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A load pull is the alteration of the load impedance of a radio frequency (RF) load for purposes of measuring the resulting performance of RF power devices for large signals and extreme conditions. The device under test could be an RF power amplifier with typical 50-ohm impedance, which is the nominal line impedance. Load pull measurements make it possible to observe circuit characteristics useful in improving the design of a circuit for better performance under extreme signal conditions and operating conditions.
In radio electronics, an RF power amplifier is ideally rated as purely resistive at its center frequency. An RF amplifier is designed to operate at a certain range of frequencies, thus there will be performance measurements needed at frequencies other than the center frequency. Usually, there is diminished performance on the extremes of the frequency range. The extreme lowest and highest frequencies for the range may result in an amplifier gain that is half of that in the center frequency.
Load pull changes the impedance of the load for testing power amplifiers, while source pull changes the output impedance of the signal source. For instance, the output impedance of a power amplifier could be modified to measure the resulting power transfer characteristics. This could include the measurement of transmission efficiency, determining the ratio of the actual power that reaches the load to the actual power that was sent from the transmitter. Harmonic load pull takes note of the output impedance and line impedance at harmonics, which are frequencies that are multiples of the operating frequency. For instance, double the operating frequency is the second harmonic, while triple the operating frequency is the third harmonic.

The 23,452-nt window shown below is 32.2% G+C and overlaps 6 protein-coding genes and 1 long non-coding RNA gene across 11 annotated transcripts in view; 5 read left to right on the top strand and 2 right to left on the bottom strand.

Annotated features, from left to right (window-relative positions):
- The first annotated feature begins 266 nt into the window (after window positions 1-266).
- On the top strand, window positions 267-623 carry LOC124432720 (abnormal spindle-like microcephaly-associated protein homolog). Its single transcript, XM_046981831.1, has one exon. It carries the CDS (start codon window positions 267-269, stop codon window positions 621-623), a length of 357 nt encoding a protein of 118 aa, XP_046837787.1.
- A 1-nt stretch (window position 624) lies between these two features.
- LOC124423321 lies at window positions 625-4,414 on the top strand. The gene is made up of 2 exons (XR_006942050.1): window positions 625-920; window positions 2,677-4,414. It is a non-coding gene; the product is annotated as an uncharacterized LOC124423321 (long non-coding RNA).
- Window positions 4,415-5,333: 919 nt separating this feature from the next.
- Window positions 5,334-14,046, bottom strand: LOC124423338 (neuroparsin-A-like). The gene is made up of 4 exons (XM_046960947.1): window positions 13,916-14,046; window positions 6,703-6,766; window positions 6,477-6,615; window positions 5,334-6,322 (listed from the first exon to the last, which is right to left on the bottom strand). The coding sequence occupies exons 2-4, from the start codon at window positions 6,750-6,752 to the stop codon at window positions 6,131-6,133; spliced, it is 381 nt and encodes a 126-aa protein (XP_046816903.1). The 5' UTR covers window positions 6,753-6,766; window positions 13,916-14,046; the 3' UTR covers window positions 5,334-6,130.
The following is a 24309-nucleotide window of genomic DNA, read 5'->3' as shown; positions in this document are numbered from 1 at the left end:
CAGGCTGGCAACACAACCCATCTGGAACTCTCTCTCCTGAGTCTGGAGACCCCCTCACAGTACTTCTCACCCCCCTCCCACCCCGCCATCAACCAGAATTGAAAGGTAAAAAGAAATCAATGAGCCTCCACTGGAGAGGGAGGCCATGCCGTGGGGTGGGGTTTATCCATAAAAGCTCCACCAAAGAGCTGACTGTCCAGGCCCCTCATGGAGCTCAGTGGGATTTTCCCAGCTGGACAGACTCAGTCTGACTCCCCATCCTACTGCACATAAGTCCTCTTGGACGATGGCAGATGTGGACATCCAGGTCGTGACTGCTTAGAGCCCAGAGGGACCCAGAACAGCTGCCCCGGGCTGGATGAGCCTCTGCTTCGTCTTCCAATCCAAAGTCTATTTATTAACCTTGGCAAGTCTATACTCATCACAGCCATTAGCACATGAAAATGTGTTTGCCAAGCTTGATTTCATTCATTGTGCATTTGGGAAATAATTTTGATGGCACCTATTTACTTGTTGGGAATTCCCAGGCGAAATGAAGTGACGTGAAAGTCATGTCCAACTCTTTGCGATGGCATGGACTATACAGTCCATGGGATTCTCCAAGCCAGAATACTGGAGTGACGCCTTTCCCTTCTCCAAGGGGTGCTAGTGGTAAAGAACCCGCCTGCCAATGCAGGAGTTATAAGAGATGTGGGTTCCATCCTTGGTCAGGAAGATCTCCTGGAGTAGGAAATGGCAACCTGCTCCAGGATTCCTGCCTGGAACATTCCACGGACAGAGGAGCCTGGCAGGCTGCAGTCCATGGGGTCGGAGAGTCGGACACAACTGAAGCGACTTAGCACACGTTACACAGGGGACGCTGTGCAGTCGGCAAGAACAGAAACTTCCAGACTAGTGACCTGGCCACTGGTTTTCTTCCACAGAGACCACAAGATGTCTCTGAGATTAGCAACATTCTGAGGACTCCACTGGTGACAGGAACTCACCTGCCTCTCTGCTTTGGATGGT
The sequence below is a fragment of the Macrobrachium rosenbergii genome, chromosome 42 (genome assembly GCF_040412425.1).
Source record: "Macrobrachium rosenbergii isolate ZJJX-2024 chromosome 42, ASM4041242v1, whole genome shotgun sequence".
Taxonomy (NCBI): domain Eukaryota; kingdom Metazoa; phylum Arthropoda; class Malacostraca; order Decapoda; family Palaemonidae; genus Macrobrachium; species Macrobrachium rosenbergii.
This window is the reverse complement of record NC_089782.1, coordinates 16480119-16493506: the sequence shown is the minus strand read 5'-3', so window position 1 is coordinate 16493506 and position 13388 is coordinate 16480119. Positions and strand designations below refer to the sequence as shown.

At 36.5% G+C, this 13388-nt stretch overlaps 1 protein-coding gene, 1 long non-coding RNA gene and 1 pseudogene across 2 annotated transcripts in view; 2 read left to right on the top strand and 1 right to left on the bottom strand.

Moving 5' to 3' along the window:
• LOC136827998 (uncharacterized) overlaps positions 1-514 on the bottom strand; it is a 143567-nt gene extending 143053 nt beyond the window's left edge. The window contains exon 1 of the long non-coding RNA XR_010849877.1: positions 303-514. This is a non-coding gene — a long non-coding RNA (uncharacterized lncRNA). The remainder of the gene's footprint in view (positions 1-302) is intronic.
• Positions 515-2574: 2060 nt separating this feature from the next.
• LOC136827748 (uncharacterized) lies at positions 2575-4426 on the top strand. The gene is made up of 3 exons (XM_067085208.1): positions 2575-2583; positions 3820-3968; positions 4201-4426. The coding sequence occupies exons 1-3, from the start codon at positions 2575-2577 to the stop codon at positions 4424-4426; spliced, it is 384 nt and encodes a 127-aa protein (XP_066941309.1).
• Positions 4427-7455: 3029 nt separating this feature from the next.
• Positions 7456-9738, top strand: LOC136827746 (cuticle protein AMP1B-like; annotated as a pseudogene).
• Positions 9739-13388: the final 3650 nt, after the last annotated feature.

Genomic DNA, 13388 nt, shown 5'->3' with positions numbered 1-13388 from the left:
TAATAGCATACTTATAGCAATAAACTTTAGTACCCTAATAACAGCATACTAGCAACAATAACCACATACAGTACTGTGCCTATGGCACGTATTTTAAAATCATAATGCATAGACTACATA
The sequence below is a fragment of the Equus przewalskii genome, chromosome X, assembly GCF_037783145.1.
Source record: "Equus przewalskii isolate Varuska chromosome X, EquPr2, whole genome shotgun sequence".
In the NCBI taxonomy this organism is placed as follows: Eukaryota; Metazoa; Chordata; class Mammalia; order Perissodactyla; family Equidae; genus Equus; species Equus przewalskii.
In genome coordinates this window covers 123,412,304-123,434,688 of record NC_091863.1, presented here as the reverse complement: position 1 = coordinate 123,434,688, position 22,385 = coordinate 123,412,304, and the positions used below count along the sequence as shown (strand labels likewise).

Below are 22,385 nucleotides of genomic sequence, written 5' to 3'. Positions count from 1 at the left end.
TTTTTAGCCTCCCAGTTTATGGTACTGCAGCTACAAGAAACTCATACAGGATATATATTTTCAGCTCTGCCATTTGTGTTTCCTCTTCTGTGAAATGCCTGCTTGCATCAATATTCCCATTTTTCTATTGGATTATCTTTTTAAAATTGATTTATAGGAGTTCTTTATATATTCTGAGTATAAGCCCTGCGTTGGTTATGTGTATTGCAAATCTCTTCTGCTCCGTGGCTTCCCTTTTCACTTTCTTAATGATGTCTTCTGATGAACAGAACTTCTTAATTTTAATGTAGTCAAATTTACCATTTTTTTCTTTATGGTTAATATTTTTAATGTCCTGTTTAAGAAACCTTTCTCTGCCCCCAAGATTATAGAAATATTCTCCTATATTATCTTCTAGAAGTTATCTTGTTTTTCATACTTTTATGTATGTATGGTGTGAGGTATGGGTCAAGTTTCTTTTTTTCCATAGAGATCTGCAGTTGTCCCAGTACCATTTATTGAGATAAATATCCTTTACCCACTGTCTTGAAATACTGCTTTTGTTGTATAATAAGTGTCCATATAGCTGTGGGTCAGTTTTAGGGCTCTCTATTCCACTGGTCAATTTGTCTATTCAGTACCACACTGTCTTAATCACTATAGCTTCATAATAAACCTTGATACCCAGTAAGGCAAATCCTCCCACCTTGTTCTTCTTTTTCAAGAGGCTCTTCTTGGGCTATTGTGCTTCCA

Impedance matching between the radio transmitter and the transmission line requires electrical conditions that involve the capacitive and inductive characteristics of both the radio transmitter output and the transmitter. The capacitive reactance in a circuit is caused by the proximity of circuit nodes that cause an electrostatic field to be produced by the difference in voltages. The result is a tendency for the voltage to lag the current flow. This mechanism causes a need to compensate the capacitive effects with inductive elements in the circuit. The inductive element may be lumped inductors or may be distributed inductance due to the lengths of the circuit wires or copper traces.
A tool called a Smith chart aids the process of impedance matching. The Smith chart indicates the purely resistive circuit as well as the two cases where a reactance dominates. A circuit may be capacitive or inductive if it is not purely resistive. In a purely resistive circuit, the load absorbs all input power. Load pull measurements can assure that the performance of the circuit at small and large signal levels is acceptable, considering criteria such as transmission efficiency and harmonic output.
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